Dennis Schindel, acting Treasury inspector general, told the House Financial Services oversight subcommittee Wednesday that his office was discussing potential criminal charges against participants in the incident with federal prosecutors, the Washington Post reported. Schindel told lawmakers his probe should be wrapped up in about two months.
The document, which IBM claims was merely reformatted to make it more clear that it was from the Treasury Department, was a list of “talking points” opposing an amendment that Representative Bernard Sanders (I-Vermont) offered last year. The Sanders amendment barred the Treasury from working on any regulations contrary to an Illinois judge’s widely followed finding in a case involving IBM that cash balance plans violate federal age-discrimination laws (See Murphy’s Law: IBM Loses Cash Balance Ruling ). Sanders’s amendment was later adopted (See Emotion Charged Cash Balance Plan Amendment Passes US House ).
IBM has contended that it didn’t alter the substance or wording of the document, which was headlined “Treasury strongly opposes the Sanders amendment to the Transportation/Treasury appropriations bill.” The company thought “we were distributing a public document that we understood was widely distributed by Treasury,” IBM spokeswoman Kendra Collins told the Post. “IBM has cooperated fully with the Treasury Department.”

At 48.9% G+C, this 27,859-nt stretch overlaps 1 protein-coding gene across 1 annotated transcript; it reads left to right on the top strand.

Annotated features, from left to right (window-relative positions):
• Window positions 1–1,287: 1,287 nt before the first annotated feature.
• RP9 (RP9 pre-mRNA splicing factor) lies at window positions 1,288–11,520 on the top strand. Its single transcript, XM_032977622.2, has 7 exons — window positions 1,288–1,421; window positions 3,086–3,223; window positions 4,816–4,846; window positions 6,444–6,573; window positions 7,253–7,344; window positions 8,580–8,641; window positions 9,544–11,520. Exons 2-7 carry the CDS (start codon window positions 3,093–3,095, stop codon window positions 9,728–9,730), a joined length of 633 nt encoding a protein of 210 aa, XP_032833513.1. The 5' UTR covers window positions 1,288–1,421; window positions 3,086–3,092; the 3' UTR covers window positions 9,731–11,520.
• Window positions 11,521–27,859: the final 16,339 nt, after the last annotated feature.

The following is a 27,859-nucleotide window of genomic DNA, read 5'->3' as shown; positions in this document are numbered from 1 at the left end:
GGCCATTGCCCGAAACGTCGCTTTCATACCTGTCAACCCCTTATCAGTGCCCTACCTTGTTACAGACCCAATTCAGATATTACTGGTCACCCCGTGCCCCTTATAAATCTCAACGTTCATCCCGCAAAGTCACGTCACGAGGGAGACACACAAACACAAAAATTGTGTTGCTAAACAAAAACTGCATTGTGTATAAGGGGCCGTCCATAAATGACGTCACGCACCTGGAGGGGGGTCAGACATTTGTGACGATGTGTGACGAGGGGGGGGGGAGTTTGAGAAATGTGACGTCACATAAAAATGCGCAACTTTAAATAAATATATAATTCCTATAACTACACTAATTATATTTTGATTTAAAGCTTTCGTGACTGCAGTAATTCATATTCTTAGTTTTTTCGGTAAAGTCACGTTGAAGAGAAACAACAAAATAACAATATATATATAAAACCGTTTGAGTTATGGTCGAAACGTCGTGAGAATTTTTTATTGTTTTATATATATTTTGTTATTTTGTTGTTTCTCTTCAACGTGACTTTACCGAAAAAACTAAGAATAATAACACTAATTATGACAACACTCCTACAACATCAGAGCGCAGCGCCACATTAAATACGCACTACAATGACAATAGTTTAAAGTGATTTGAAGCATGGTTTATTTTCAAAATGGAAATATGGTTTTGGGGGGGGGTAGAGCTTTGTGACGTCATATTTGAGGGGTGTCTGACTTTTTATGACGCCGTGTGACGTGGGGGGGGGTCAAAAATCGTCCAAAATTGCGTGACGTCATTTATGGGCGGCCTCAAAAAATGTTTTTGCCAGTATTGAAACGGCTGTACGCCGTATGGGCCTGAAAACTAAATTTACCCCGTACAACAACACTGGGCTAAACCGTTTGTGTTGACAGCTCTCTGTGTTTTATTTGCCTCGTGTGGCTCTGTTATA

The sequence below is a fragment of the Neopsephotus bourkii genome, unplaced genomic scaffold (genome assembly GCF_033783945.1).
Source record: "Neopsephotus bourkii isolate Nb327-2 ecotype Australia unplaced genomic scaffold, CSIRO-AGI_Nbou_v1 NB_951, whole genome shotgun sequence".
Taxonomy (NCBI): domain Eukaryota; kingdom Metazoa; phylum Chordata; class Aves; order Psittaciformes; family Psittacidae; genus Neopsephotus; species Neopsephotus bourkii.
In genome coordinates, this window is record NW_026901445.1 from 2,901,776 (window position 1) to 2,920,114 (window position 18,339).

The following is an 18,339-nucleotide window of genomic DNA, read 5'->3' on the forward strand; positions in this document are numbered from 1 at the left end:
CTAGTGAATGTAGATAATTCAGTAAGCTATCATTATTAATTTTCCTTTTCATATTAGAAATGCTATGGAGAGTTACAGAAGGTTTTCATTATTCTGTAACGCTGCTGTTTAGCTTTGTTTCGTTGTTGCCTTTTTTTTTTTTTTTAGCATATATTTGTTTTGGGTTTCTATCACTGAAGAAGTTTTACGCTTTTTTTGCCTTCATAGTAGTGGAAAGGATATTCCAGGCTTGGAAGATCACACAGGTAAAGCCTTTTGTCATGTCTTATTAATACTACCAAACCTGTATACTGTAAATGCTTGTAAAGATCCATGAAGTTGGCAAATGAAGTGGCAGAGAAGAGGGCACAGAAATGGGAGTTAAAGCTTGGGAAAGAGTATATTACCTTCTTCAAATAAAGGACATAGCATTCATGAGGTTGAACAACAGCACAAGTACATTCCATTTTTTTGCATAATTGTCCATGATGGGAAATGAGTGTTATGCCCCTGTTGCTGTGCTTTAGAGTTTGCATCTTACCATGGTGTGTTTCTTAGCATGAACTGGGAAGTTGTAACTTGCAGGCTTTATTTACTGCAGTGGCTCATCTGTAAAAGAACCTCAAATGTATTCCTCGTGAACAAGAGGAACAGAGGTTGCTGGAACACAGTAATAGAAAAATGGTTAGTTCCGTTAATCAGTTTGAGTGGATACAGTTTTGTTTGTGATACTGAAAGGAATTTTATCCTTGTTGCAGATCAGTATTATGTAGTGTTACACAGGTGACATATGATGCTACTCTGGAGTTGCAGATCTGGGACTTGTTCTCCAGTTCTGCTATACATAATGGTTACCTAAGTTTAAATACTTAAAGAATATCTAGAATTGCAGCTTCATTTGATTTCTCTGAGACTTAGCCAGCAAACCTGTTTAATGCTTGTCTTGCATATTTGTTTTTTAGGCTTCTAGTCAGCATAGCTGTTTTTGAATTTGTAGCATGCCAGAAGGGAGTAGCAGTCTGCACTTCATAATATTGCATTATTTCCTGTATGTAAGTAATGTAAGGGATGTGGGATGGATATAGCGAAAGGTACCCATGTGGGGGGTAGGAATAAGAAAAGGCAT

Sanders said it was his understanding that the inspector general’s probe may implicate the Treasury’s benefits tax counsel as possibly having aided IBM. Schindel said only, “We are continuing to look into” possible involvement of Treasury officials.
Older workers, who fear they will not get the pensions they expected have brought a number of discrimination suits against cash balance plans in recent years Most of those suits have been rejected, but IBM’s workers scored a victory last year in the Illinois case. That ruling is on appeal, but IBM and other employers have been pressing the Treasury and Congress to clarify that cash balance plans do not violate federal law.
The department did issue regulations to that effect, but has withdrawn them (See Cash Balance Regulations Off Again….Again ). The administration proposed legislation earlier this year that it said would allow cash balance plans while protecting older workers.
“It is bad enough that the Bush administration is publicly siding with major corporations who are trying to cut back on the pensions that their workers were promised,” Sanders said in a statement . “It is an outrage that, from what we understand, a staff member in the Treasury Department illegally colluded with one of these corporations (IBM) to try to defeat a pro-worker amendment that I successfully offered which protects the pensions of millions of employees.”